There is a splendid discussion of what ‘expectation’ means for Paul on p. 554–drawing on Thiselton he points out– “expectation is not simply a mental state nor a matter of making calculations or dreaming imaginatively about the future. Expectation consists…of ‘appropriate conduct or behavior in a given situation’ To expect as guest to come to tea does not mean to imagine a guest’s arrival; it means to put out cups, saucers, plates, to buy cake, and perhaps tidy the room and to begin to boil the kettle’ For the Thessalonians to expect the coming of the Lord means that ‘they must seek holiness and work hard.'”
One of the things that makes Tom Wright such an interesting NT scholar is that he is not afraid to pursue lines of argument that are somewhat speculative, and may, or may not bear fruit. One such exploration takes place on pp. 557-59 where Tom explores whether Paul may have thought of the present inbreaking rule of God as establishing some sort of sabbath here and now. If now is the day of salvation, the day which all the world has been groaning for, then now as well is the time when shabbat shalom, is or should be happening, in this case through the ministry of Paul. Now is the time of the new creation. This however is a yes and no proposition. No, the creation itself has not yet been set free, yes, there are already new creatures in Christ. No, the world has not been released, nor have human bodies become exempt from disease, decay, death, suffering, sin, sorrow. But yes, there is something new already happening the renewal of hearts, minds, wills, emotions, the inner self of those in Christ. And on the larger scale— yes, the turning point in the war vs. the powers and principalities has happened in the death and res. and exaltation of Christ, but no such powers have not been eliminated or prevent from continuing to do harm in this world. It must be said that the book of Revelation suggests that the final sabbatical rest and restoration does not happen now, but after the second coming, and indeed after the millenium and the final disposal of enemies. It is however interesting that the term ‘rest’ can refer to God finally ‘residing’ with and in the midst of his people, which John Walton suggests is in mind in the Genesis tale about six days creation followed by God taking up residence in his temple— his creation. Wright is correct that getting the balance right between the eschatological already and the not yet is tricky– the Scylla being a pessimism grounded in seeing just how little the world looks like a new creation, and the Charybdis being the cock-eyed optimism that thinks that because the resurrection has happened that everything has already begun to turn up roses. “Maturity lies in the celebration of messianic time within the muddle and misery of the present age….The mature mixture of times is foundational to Paul’s entire worldview.” (p. 562).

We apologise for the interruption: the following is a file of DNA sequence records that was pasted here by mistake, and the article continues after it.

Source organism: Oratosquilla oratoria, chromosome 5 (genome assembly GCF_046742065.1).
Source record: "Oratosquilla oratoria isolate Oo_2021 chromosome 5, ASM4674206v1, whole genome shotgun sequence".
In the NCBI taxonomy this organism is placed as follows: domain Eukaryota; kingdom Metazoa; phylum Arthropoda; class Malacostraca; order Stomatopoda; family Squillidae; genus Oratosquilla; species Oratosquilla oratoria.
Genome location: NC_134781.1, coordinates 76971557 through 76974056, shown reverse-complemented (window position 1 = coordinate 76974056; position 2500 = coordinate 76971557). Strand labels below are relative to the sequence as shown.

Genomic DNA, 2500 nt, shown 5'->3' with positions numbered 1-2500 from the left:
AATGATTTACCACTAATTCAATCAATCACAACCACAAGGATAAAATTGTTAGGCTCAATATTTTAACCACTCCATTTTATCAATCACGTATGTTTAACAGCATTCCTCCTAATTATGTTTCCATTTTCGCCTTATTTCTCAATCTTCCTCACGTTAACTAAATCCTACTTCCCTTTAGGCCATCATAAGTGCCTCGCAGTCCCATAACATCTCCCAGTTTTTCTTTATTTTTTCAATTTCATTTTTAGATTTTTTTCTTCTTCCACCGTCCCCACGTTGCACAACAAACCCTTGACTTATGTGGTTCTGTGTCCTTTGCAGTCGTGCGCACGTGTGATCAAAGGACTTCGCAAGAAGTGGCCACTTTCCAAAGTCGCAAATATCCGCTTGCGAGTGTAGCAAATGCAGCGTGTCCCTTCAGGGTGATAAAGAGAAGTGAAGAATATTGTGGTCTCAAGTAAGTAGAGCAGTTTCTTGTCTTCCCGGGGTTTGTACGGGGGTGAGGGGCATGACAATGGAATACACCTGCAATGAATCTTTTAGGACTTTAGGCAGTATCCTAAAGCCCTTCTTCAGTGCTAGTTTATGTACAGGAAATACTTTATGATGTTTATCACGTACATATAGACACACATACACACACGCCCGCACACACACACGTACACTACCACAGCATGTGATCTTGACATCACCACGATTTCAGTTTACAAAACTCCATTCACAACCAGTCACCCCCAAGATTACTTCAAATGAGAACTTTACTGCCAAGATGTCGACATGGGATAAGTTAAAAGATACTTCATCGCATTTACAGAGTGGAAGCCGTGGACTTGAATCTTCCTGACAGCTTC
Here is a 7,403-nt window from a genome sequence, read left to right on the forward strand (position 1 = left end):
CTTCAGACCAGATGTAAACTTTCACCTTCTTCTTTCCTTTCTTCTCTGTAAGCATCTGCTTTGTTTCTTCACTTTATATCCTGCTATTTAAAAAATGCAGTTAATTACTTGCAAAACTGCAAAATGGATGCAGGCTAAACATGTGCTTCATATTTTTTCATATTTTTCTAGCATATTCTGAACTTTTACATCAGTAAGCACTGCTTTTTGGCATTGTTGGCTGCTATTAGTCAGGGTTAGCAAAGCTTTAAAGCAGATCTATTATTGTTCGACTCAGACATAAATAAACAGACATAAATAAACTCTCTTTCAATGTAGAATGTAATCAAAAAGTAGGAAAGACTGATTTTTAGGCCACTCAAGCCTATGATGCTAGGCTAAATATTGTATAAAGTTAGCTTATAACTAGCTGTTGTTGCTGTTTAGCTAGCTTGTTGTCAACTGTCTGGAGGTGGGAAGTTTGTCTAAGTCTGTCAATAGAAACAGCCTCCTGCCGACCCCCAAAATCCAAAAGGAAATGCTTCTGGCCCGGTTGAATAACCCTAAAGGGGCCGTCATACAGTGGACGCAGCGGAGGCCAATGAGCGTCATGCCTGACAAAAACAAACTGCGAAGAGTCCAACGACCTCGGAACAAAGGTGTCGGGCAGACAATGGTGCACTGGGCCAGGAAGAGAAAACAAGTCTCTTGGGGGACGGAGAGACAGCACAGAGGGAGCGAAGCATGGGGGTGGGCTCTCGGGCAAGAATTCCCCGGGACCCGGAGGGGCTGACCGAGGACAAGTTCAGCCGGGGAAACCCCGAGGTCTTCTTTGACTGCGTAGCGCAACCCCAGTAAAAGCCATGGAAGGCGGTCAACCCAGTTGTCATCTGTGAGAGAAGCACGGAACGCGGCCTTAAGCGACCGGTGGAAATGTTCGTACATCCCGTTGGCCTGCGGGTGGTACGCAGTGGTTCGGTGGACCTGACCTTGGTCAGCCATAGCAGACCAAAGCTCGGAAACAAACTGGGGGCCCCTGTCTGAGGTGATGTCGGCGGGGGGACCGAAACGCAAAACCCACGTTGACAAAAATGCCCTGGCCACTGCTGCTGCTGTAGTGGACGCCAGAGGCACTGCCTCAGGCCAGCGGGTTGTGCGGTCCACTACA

Wright brings us to the end of Part II, by reminding us of the peculiar nature of Paul and his calling— no one else was claiming to be THE apostle to the Gentiles (p. 564), and in Wright’s view this means he saw himself in a sense as the special agent of a Messiah who was the suffering servant of God who had as his vocation to complete the vocation of Israel to be a light to the nations. Thus Paul takes on this messianic vocation in his mission, and sees himself living into and out of the story of the Christ who is the light. Part III of this huge and groundbreaking work will deal with Paul’s theology proper, and Part IV with Paul’s aims and intentions (all in the enormous Vol. 2 of this work). Here (p. 566) Tom explains why it is important— “Theology for Paul was quite simply essential if the worldview, especially the united and holy ekklesia which was its central symbol, was to stand firm and remain in good repair.” Interestingly, Wright stresses that the reason theology became so crucial for early Christians like Paul was because they had rejected the symbols the boundary markers of Judaism, and at the same time were not going to embrace pagan symbols and boundary distinctions either. Therefore, they need to have deep and profound theological roots to sustain the faith. The faith could not be sustained simply by praxis, or the central symbol of the church. It needed to think, to have a renewed mind, and a profound grasp of what it believed, and indeed of the necessity of belief in order to be saved. This helps account for a major difference in focus between Judaism, which focused on orthopraxy and assumed as part of its worldview monotheism, and Christianity which focused on orthodoxy, and needed to define theological terms in detail.
Finally, as Tom says on the last page (p. 569), Paul was not interested in doing all our thinking for us, but rather teasing our minds into active thought, and goading us and guiding us to contribute to the task of doing theology and ethics in the Christian tradition. Or as Tom aptly puts it— ‘give someone a thought, and you help them for a day, teach them to think (theologically) and you transform them for a lifetime’.